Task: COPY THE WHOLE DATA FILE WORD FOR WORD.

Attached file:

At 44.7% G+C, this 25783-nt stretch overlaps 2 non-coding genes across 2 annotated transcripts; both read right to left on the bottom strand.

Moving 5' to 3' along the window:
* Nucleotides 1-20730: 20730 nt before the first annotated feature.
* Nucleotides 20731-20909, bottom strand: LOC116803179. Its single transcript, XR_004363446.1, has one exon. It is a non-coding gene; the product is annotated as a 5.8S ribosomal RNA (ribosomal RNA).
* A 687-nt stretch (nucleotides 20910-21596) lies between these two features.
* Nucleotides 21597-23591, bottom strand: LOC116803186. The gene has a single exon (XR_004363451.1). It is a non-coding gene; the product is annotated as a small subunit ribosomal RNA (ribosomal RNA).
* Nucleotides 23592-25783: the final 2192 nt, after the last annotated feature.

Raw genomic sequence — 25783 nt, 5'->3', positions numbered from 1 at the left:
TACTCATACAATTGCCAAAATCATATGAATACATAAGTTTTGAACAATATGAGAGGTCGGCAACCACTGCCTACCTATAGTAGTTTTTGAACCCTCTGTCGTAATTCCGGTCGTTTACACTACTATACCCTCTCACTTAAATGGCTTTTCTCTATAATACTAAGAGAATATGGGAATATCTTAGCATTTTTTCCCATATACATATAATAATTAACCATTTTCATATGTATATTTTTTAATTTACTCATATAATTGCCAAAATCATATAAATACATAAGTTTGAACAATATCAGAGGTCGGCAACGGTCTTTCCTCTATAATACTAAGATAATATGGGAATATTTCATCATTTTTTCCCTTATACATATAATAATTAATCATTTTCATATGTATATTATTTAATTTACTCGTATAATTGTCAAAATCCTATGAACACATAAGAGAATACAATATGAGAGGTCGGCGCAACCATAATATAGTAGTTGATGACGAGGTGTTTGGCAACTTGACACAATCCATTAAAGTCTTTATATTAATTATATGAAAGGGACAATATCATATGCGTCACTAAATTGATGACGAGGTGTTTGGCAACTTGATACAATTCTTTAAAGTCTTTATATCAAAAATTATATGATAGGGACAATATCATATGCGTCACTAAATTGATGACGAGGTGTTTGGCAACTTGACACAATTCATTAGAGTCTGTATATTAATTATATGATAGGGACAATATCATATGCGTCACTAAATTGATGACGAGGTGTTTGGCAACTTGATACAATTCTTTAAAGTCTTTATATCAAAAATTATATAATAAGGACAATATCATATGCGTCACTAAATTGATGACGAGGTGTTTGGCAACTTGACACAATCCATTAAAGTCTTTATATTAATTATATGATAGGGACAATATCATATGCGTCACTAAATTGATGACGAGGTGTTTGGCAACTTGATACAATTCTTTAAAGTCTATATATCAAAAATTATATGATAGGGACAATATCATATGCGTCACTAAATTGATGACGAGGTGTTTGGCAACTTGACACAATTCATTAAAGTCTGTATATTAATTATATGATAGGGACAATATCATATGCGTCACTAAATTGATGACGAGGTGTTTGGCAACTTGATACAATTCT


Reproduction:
At 44.7% G+C, this 25783-nt stretch overlaps 2 non-coding genes across 2 annotated transcripts; both read right to left on the bottom strand.

Moving 5' to 3' along the window:
* Nucleotides 1-20730: 20730 nt before the first annotated feature.
* Nucleotides 20731-20909, bottom strand: LOC116803179. Its single transcript, XR_004363446.1, has one exon. It is a non-coding gene; the product is annotated as a 5.8S ribosomal RNA (ribosomal RNA).
* A 687-nt stretch (nucleotides 20910-21596) lies between these two features.
* Nucleotides 21597-23591, bottom strand: LOC116803186. The gene has a single exon (XR_004363451.1). It is a non-coding gene; the product is annotated as a small subunit ribosomal RNA (ribosomal RNA).
* Nucleotides 23592-25783: the final 2192 nt, after the last annotated feature.

Raw genomic sequence — 25783 nt, 5'->3', positions numbered from 1 at the left:
TACTCATACAATTGCCAAAATCATATGAATACATAAGTTTTGAACAATATGAGAGGTCGGCAACCACTGCCTACCTATAGTAGTTTTTGAACCCTCTGTCGTAATTCCGGTCGTTTACACTACTATACCCTCTCACTTAAATGGCTTTTCTCTATAATACTAAGAGAATATGGGAATATCTTAGCATTTTTTCCCATATACATATAATAATTAACCATTTTCATATGTATATTTTTTAATTTACTCATATAATTGCCAAAATCATATAAATACATAAGTTTGAACAATATCAGAGGTCGGCAACGGTCTTTCCTCTATAATACTAAGATAATATGGGAATATTTCATCATTTTTTCCCTTATACATATAATAATTAATCATTTTCATATGTATATTATTTAATTTACTCGTATAATTGTCAAAATCCTATGAACACATAAGAGAATACAATATGAGAGGTCGGCGCAACCATAATATAGTAGTTGATGACGAGGTGTTTGGCAACTTGACACAATCCATTAAAGTCTTTATATTAATTATATGAAAGGGACAATATCATATGCGTCACTAAATTGATGACGAGGTGTTTGGCAACTTGATACAATTCTTTAAAGTCTTTATATCAAAAATTATATGATAGGGACAATATCATATGCGTCACTAAATTGATGACGAGGTGTTTGGCAACTTGACACAATTCATTAGAGTCTGTATATTAATTATATGATAGGGACAATATCATATGCGTCACTAAATTGATGACGAGGTGTTTGGCAACTTGATACAATTCTTTAAAGTCTTTATATCAAAAATTATATAATAAGGACAATATCATATGCGTCACTAAATTGATGACGAGGTGTTTGGCAACTTGACACAATCCATTAAAGTCTTTATATTAATTATATGATAGGGACAATATCATATGCGTCACTAAATTGATGACGAGGTGTTTGGCAACTTGATACAATTCTTTAAAGTCTATATATCAAAAATTATATGATAGGGACAATATCATATGCGTCACTAAATTGATGACGAGGTGTTTGGCAACTTGACACAATTCATTAAAGTCTGTATATTAATTATATGATAGGGACAATATCATATGCGTCACTAAATTGATGACGAGGTGTTTGGCAACTTGATACAATTCT